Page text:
In April of 1999, my husband Rick was diagnosed with terminal lung cancer. In November, he exercised his right under Oregon’s Death with Dignity Act to end his life on his terms. People have asked how I handled honoring my husband’s wishes. The short answer is: it was his life, his death, and thus his choice. But of course, that doesn’t express the complexity of the process dying becomes for a person with a terminal illness.
We’d talked about the issue in general terms after the death of my mother in 1996. Despite a sympathetic doctor, she died in pain and struggling for breath. We agreed we’d prefer to control the conditions of our own deaths. We’d talked about it again during the various debates and publicity around the two votes on Oregon’s law. We felt the same and agreed on all related points.
Then, he developed a cough that wouldn’t go away. When we got the final diagnosis of metastatic terminal lung cancer in early April, it left no room for doubt or hope of something different and less final. His first words were, “Now we are going to Alaska.” (Alas, we never made it.) His next words were “I will be using the Oregon law” or something to that effect. I had expected that, and accepted it without question, although it still had little real meaning beyond the philosophical at that point.
We were fortunate our son and both our families supported his decision—with some regret and a few reservations—but without argument or complaint. He never told his mother of his plans and at his request, I never explained the real situation after the fact, but his sister knew and understood, and agreed with his choice. My family supported me throughout the process.
As the summer deepened, I contacted an organization that helped patients exercise their rights under Oregon’s law. The law had gone into effect only two years earlier, so everyone was a little new at it, but they provided wonderful support and counseling to me. Rick didn’t care to talk to anyone. He was a deeply private person, and remained true to that to the end. He left it to me to find out what to do, and how to manage. I did so, both as his proxy and for my own education.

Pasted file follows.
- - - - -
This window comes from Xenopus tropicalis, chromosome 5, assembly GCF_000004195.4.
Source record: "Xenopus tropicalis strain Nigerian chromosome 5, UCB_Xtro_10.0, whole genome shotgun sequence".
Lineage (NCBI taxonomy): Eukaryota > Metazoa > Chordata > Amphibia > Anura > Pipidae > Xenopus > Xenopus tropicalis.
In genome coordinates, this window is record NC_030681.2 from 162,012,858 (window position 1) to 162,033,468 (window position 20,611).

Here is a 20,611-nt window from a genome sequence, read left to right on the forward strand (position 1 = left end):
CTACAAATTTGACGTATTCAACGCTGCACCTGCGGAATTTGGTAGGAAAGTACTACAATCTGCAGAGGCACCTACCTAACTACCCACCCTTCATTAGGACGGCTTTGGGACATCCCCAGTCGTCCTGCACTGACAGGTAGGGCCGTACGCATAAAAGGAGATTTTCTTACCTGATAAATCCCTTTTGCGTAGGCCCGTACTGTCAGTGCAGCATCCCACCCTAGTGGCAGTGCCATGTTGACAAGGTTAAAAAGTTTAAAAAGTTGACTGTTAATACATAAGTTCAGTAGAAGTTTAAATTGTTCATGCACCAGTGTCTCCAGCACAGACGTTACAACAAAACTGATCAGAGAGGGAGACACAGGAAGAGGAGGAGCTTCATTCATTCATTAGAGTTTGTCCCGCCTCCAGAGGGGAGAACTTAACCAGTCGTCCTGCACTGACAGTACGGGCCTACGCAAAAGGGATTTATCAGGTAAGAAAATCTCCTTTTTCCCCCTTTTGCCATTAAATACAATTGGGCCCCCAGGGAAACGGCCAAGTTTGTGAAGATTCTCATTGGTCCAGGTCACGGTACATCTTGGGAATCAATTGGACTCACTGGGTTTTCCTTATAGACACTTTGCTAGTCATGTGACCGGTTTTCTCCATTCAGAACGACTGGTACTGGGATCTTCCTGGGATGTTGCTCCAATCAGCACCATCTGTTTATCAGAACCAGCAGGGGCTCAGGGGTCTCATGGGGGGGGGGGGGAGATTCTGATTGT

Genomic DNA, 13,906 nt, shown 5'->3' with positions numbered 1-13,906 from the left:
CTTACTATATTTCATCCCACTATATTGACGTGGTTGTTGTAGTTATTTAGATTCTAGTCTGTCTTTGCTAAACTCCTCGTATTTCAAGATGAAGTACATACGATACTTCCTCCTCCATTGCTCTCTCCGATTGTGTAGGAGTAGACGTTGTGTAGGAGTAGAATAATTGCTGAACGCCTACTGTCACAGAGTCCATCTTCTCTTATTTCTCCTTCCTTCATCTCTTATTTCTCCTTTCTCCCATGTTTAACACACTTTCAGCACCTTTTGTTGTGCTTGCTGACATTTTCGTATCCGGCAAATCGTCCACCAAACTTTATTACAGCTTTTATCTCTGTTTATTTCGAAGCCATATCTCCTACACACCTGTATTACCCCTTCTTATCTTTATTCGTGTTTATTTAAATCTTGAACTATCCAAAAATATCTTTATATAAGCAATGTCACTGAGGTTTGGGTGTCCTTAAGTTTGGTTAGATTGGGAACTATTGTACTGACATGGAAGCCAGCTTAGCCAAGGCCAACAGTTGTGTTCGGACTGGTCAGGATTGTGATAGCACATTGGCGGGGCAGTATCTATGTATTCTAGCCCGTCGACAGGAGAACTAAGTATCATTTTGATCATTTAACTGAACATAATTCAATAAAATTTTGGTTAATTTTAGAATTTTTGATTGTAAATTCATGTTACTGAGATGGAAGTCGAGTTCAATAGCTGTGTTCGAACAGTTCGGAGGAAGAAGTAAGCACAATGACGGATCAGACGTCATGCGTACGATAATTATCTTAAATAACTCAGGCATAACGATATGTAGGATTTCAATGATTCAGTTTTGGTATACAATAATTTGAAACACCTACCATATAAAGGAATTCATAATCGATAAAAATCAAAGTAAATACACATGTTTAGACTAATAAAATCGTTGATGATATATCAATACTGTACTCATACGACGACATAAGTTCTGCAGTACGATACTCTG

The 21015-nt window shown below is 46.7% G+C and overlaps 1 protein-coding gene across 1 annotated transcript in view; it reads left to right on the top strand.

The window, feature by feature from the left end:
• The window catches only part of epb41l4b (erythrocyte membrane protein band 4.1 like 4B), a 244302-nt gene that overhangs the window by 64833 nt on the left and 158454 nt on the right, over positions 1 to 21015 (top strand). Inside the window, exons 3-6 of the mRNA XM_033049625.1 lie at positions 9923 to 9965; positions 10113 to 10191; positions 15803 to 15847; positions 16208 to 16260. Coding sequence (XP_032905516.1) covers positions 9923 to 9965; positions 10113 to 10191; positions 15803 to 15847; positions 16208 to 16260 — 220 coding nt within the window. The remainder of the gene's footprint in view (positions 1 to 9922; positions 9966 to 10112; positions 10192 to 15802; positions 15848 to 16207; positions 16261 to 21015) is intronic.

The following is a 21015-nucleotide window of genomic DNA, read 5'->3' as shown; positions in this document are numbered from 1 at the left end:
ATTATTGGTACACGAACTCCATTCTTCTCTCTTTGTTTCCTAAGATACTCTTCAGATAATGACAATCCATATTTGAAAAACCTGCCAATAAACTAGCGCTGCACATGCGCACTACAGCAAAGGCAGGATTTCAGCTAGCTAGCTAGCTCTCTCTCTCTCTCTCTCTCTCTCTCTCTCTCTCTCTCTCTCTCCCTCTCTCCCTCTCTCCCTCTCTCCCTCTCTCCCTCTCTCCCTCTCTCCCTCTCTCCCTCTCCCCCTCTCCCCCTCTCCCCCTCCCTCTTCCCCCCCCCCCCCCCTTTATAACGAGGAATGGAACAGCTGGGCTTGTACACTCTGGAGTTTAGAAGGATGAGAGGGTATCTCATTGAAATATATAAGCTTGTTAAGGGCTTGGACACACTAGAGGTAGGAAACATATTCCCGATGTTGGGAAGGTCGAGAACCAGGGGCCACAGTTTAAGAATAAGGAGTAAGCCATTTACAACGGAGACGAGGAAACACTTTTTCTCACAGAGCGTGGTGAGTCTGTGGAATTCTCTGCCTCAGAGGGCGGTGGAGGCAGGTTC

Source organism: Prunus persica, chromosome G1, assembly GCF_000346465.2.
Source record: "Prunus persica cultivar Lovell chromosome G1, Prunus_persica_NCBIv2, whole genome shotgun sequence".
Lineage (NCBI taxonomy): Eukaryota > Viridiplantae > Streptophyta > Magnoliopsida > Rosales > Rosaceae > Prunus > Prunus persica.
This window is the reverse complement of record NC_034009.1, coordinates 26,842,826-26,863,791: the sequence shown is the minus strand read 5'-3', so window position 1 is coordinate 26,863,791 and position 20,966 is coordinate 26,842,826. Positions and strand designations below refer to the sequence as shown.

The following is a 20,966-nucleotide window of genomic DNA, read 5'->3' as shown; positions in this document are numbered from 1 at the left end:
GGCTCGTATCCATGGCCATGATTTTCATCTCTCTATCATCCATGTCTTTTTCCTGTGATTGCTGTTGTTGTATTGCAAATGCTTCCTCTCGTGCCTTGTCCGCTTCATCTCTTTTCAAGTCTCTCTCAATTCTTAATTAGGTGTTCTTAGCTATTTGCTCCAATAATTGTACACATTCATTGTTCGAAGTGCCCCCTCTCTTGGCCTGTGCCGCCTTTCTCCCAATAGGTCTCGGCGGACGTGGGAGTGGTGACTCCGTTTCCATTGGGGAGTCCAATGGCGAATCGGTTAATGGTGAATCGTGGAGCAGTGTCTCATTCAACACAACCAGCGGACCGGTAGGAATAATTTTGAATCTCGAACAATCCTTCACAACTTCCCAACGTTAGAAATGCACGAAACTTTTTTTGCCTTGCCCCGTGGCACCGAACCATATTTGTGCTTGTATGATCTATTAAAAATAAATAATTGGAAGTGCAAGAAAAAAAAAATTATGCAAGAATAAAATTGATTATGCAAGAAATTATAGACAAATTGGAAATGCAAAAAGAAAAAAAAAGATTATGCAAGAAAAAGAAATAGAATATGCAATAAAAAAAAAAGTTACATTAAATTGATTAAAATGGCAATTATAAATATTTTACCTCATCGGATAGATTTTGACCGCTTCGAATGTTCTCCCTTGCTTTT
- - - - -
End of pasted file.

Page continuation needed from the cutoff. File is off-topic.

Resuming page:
By mid October, the doctor suggested it was time for hospice. We were able to keep Rick at home. He made his first request, followed by a briefly worded written request, and the final verbal request in early November. His oncologist had never received a request before, but fortunately, he was reasonable and sympathetic. He agreed Rick was of sound mind, not depressed, and definitely terminal. He wrote the prescription on a cold, rainy Friday in early November, and I drove across town to the only pharmacy willing to fill it at the time.
Rick and I talked about when and how he’d decide whether to use his prescription. He said, somewhat sadly, he thought he’d be a lot sicker when he’d be making that decision. I somehow found the words to tell him he was in fact a lot sicker than he thought. He was having trouble with his voice and with swallowing. He often lost words or used them seemingly at random. He woke up with blinding headaches from a growing brain tumor. He couldn’t walk on his own. He’d lost 25 lbs.
When he did make his decision, it was definite and immediate. It had been a hard day and a hard evening, and he was very tired and weak, and Prednisone had deprived him of his emotional control. He was ready to go. I challenged his intention. I told him he could sleep on it, decide the next day. He was sure. He was calmer than he’d been in weeks, almost jovial now the decision was made. The doctor agreed this was an understandable and reasoned decision, made without fear or coercion.
I’ve often said this was a last loving gift we gave each other. He needed the control and the ability to choose, and he needed to know that in the end, we’d have joy and love in the midst of our sorrow. I wanted nothing more than to make that possible for him. I’ve never once regretted it.
The thing is…nobody’s Death with Dignity story will be just like mine. What I’ve come to understand is the dignity people seek in the dying process is unique to them. For some, it’s a time to reconnect with old friends and heal old wounds. Others need a few close friends who can help them address their fears and assess their options. For others, it means focusing on the narrowing possibility of recovery, of beating the odds.
But for every single person who is dying, Death with Dignity means having the right to continue to be the person they’ve always been. There’s no one path that will suit everyone. I’ve often replayed those last weeks, recalling moments where I could’ve, or should’ve, done something differently. It’s taken me years to understand what I did do was what Rick wanted, and to have done anything different would’ve made the process about me, and not about him. To provide real dignity in dying, we must unconditionally respect the unique and inherent personhood of the person at the center of the process.
As I said at the beginning, it was his life, and his death, and he needed the right to decide how it would happen. I’ll be forever grateful to the people of Oregon for making that possible. Now, Washington and Vermont have similar laws. I just hope the other 47 states come to their senses and enact similar laws soon!
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